In response to the NFLPA’s latest effort to bang the drum about a lockout that the union is poised to block via decertification, the NFL has taken off the gloves regarding the time being spent on matters other than working out a new deal.
Here’s the full text of the statement issued Tuesday by the NFL, and posted at NFLLabor.com:
“Now that the union leaders have concluded their decertification ‘going-out-of-business sale,’ arranged for form letters to be sent to NFL owners by other unions, and issued press releases about their letter-writing campaign to mayors and governors, we are hopeful that they might find more time to talk to us. The union’s request for state and local political leaders to intercede in the negotiations ignores and denigrates the serious and far more substantial problems that those leaders, and that state and local workers across the country face. We can resolve our own issues as we have done many times in the past but the NFLPA has to want to participate in resolving them.
“Every governor, mayor and state legislator understands the need to balance revenue and labor costs. That is why all over the country state, county and municipal employees are facing layoffs, salary cuts, benefit reductions, and other changes in working conditions far more severe than anything proposed by the NFL in these negotiations. In fact, NFL player compensation has doubled over the past decade and will continue to grow under our proposal. And we have offered to increase jobs and improve benefits.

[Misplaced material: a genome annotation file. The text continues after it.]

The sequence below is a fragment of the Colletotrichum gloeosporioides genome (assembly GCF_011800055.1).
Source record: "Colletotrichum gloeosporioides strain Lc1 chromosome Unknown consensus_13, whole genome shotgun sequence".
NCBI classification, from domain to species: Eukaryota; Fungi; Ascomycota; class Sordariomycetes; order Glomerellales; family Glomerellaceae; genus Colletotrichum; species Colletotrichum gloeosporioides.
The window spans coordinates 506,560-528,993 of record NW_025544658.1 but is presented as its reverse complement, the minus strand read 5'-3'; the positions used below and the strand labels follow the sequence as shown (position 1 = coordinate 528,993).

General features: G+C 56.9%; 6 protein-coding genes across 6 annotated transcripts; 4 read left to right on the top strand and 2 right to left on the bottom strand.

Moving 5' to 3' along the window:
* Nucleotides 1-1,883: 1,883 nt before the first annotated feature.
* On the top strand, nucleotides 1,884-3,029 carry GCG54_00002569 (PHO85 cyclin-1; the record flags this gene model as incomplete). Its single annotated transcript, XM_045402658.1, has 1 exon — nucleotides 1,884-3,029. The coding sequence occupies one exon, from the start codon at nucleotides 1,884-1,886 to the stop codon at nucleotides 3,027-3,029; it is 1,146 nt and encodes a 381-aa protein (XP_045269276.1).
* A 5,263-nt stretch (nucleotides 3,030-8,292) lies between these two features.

“Nobody — least of all NFL owners — wants to shut down our business. The best way to ensure uninterrupted NFL football in 2011 is for the union to stop asking everyone else to solve its problems and to sit down and engage in serious, constructive bargaining. If the union does so, we can and will reach an agreement.”
And so there it is. The NFL has done exactly what we’ve said the union should be doing. Demanding that the two sides focus their efforts on negotiating a new labor deal.
I’ll be sitting in for Dan Patrick on Friday, and joining the show will be NFL outside labor counsel Bob Batterman and NFLPA spokesman George Atallah. We’ll be asking them why there haven’t been more direct talks, and when we can expect them to lock themselves in a conference room at a five-star resort for three or four weeks of uninterrupted negotiations. At a time when fans are enjoying a wide-open scramble for playoff positioning, we all need to realize that the labor talks are approaching the two-minute drill, and that neither side has displayed the cardiovascular endurance necessary to deliver an accord.